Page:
Reviewing the Impact of Ring Chromosome 20 Syndrome

Abstract
Ring chromosome 20 syndrome (r(20 syndrome) is an ultra‐rare disease characterized by drug‐refractory epilepsy, cognitive impairment, and behavioural problems. Research and studies are very limited due to the rarity of this condition. However, it is clear those suffering with r(20) syndrome and their families want to participant in research. This paper examines the impact that Ring20 Research and Support UK CIO (Ring20) charity patient group has on those suffering with r(20) syndrome and their families. Results show participants benefited from a sense of community and being offered information. The findings suggest

Ring20 (charity) improves patients’ lives and is essential to future research into r(20) syndrome.

Introduction
Ring chromosome 20 syndrome (r(20) syndrome) is an extremely rare condition in which one of the two copies of chromosome 20 has formed a ring instead of the typical linear chromosome structure. Why this happens and how the structure affects the genes is unknown. It is often associated with mental retardation and behavioural problems that can be progressive, sometimes the behavioural problems precede the epilepsy. Currently, there is no recommended treatment for r(20) syndrome because the seizures usually do not respond to the usual epilepsy treatments. There are two different forms of r(20) syndrome: non-mosaic syndrome, the most severe form where the ring is found in every cell in the body, and the more common form, mosaic syndrome, where the ring is only found in a percentage of cells (Watson, 2014). The literature refers to approximately 200 paediatric and adult individuals with r(20) syndrome (Peron et al., 2020). Although r(20) syndrome has a distinct and recognisable epileptic phenotype, r(20) syndrome is admittedly not well known among clinical geneticists and neurologists. Therefore, r(20) syndrome may be underdiagnosed, especially in this age of genomics.
Research on r(20) syndrome is rather sparse and due to the extreme rarity of the condition, studies cannot examine large samples. However, some have pointed to a possible relationship between the number of affected cells and the age of onset of epilepsy (Elens et al., 2012) and (Giardino et al., 2010). Daber et al. (2012) believes that new technologies related to next-generation DNA and RNA sequencing hold promise for elucidating the precise ring chromosome structure. It has been shown that r(20) syndrome patients and their families are inevitably very committed and knowledgeable to their medical care (Donald et al., 2020). Most of them are willing to participate in research, but it must be practical and realistic to fit into the complex care processes. Working with epilepsy groups could greatly improve recruitment and research impact. Therefore, charities like Ring20 are needed to connect patients and clinicians to further research. Ring20 can provide raw data and study groups and create a much-needed sense of community between patient groups and health professionals. Research suggests we are getting closer to a breakthrough for r(20) syndrome, but slowly due to a lack of participants. Without charities like Ring20 to support these studies, hundreds of people will be negatively affected by r(20) syndrome for longer than necessary.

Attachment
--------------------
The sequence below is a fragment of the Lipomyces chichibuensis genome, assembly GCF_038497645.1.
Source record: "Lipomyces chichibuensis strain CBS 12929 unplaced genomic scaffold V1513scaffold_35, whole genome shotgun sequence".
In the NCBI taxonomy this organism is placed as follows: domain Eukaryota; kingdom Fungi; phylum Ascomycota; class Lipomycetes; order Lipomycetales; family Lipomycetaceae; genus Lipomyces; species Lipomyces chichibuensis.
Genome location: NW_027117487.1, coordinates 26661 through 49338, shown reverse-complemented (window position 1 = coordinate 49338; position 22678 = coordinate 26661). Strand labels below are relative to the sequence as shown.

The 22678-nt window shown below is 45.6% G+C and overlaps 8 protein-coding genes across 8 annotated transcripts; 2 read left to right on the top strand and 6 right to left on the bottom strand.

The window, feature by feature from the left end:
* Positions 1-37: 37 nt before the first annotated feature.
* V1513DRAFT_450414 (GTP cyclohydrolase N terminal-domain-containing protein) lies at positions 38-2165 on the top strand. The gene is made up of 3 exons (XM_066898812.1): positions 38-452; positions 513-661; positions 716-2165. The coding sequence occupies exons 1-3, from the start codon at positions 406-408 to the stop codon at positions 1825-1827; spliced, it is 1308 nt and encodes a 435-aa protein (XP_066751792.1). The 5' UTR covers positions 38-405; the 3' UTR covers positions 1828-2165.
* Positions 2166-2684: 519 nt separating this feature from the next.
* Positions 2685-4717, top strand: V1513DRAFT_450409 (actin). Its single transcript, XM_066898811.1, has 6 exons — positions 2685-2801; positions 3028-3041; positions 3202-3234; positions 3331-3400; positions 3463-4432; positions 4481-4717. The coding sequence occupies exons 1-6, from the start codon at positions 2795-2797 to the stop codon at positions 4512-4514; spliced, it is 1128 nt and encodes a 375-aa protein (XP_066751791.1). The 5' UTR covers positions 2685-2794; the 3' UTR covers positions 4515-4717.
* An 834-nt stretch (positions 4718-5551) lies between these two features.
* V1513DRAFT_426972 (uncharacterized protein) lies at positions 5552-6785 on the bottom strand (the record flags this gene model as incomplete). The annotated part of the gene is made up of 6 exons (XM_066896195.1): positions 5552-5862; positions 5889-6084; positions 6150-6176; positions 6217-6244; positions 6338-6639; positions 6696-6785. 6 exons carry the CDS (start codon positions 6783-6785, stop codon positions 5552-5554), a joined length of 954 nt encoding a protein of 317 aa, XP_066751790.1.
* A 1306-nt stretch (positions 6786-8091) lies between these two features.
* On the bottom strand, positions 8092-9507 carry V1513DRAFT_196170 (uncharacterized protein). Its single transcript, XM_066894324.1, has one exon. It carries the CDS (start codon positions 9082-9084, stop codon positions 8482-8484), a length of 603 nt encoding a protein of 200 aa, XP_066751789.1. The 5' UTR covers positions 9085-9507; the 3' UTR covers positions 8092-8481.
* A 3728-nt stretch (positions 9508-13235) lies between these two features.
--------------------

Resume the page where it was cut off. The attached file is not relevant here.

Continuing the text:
This literature describes how the Ring20 charity affects the lives of r(20) syndrome patients. The findings show how the provision of services and support improves the quality of life for these patients and their close relationships lives too. Charities like Ring20 are essential to the wellbeing of communities but also to bring awareness through education, for both the public and health professionals.

Methodology
Participants involved a total of 44 people took part in a survey of 10 questions, the participants raged from 18-65 years of age with an average age of 45. With slightly over half of participants being from the UK and a quarter from USA as shown in Graph 2. Participants were mainly direct caregivers of people with r(20) syndrome, sitting at 75% of participants and 15% were r(20) syndrome patients. The procedure involved anyone with access to the link and consented, were encouraged to take part, participants were able to leave comments as well.
Materials such as social media and SurveyMonkey.com were used to create and distribute the questionnaire. The participants were asked “What do you think of Ring20 and the support and services we provide? What support services do you or would you use – please tick ALL that apply..” The items were as follows –
1) Following us on social media, to see what’s going on.
2) Helplines through emails & calls.
3) Being connected directly with other families in your country.